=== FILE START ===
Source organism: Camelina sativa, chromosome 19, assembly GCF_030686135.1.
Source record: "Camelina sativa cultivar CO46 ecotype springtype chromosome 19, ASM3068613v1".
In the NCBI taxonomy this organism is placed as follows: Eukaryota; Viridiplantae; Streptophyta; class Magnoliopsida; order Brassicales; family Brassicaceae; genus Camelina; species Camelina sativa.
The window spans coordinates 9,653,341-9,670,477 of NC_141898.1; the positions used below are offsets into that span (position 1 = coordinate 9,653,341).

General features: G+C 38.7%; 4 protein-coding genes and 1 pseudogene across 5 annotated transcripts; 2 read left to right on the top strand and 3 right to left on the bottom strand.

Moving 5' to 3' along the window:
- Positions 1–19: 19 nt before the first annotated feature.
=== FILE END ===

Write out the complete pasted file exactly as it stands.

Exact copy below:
Source organism: Camelina sativa, chromosome 19, assembly GCF_030686135.1.
Source record: "Camelina sativa cultivar CO46 ecotype springtype chromosome 19, ASM3068613v1".
In the NCBI taxonomy this organism is placed as follows: Eukaryota; Viridiplantae; Streptophyta; class Magnoliopsida; order Brassicales; family Brassicaceae; genus Camelina; species Camelina sativa.
The window spans coordinates 9,653,341-9,670,477 of NC_141898.1; the positions used below are offsets into that span (position 1 = coordinate 9,653,341).

General features: G+C 38.7%; 4 protein-coding genes and 1 pseudogene across 5 annotated transcripts; 2 read left to right on the top strand and 3 right to left on the bottom strand.

Moving 5' to 3' along the window:
- Positions 1–19: 19 nt before the first annotated feature.